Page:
In 2011, the Maryland General Assembly passed and then Governor Martin O'Malley signed a bill increasing the sales tax on alcohol.
All beer, wine and liquor purchases now come with a 9 percent sales tax. A study released Monday shows that because of that tax, Marylanders are buying less booze.
Researchers at the Johns Hopkins Bloomberg School of Public Health studied purchase behaviors before and after the tax went into effect. They found that overall, alcohol sales dropped 3.8 percent compared to what was expected if the tax didn't increase.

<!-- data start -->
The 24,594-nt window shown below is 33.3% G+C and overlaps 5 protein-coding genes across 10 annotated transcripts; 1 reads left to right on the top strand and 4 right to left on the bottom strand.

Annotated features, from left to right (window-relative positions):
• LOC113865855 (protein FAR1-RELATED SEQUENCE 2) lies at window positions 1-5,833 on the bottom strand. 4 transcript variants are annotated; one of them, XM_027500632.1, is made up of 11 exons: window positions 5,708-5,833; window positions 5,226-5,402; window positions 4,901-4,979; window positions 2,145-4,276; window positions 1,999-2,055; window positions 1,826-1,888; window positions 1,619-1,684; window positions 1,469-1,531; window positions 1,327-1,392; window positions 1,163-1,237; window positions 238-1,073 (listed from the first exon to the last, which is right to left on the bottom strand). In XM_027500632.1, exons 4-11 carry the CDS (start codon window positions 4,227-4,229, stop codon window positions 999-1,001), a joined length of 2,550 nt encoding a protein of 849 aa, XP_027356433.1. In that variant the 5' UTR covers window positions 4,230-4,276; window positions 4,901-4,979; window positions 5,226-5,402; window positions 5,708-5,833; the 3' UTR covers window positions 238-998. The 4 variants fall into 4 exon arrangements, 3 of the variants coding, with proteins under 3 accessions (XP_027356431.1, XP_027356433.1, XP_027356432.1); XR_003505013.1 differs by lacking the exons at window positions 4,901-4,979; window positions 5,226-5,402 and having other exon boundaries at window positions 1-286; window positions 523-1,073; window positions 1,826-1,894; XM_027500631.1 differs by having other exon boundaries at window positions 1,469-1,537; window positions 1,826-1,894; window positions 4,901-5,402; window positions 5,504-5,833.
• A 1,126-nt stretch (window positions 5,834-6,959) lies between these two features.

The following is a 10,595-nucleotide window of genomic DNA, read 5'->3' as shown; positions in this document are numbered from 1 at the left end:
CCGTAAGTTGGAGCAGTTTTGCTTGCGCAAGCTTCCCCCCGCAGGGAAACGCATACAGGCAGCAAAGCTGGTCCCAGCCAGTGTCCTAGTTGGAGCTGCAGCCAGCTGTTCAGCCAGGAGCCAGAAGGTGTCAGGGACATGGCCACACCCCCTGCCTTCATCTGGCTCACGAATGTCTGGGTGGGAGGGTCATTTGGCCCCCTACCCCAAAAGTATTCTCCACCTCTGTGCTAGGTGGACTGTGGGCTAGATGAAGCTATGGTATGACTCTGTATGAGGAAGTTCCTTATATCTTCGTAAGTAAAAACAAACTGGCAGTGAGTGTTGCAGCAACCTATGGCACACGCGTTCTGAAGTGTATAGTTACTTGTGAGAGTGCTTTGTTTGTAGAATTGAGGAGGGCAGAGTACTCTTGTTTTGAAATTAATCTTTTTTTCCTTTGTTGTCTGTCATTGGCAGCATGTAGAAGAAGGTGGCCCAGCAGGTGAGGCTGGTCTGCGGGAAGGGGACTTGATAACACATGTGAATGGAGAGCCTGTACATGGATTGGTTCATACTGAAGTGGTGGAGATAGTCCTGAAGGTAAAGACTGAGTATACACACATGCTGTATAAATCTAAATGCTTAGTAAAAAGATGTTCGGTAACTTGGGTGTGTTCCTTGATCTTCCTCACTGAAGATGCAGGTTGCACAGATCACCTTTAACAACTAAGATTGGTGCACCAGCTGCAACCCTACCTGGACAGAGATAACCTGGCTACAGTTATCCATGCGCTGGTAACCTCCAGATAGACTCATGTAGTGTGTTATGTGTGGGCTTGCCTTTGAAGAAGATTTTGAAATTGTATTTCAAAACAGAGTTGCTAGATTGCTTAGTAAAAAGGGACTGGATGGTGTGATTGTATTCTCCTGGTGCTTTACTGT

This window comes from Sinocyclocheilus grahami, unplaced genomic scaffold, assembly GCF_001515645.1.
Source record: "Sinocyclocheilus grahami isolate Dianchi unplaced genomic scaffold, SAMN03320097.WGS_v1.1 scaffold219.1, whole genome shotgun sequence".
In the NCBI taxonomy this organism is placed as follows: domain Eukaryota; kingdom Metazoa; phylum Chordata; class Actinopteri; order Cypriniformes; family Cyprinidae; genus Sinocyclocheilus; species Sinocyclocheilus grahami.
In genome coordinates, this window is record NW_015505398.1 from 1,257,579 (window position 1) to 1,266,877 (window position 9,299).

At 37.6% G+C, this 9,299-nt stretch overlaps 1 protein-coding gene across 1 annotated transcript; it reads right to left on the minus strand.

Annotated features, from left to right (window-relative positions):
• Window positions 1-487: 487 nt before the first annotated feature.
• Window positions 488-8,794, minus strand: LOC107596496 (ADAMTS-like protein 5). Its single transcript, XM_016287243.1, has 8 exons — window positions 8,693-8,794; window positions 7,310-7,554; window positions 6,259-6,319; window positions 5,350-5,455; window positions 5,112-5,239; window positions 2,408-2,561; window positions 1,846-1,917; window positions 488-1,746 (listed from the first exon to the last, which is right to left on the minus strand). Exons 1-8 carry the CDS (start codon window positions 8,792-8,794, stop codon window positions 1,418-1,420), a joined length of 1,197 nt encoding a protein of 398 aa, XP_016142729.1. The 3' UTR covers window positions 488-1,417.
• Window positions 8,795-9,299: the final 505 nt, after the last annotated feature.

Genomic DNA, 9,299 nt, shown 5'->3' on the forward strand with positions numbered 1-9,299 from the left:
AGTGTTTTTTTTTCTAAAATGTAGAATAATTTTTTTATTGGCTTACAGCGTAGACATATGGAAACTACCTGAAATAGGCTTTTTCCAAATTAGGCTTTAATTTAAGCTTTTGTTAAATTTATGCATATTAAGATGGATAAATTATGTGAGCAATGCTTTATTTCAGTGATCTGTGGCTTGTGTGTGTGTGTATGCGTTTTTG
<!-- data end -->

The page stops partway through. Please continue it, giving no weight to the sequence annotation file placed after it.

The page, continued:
Sales of liquor fell about 5 percent, beer sales fell about 3 percent and wine sales were down 2.5 percent.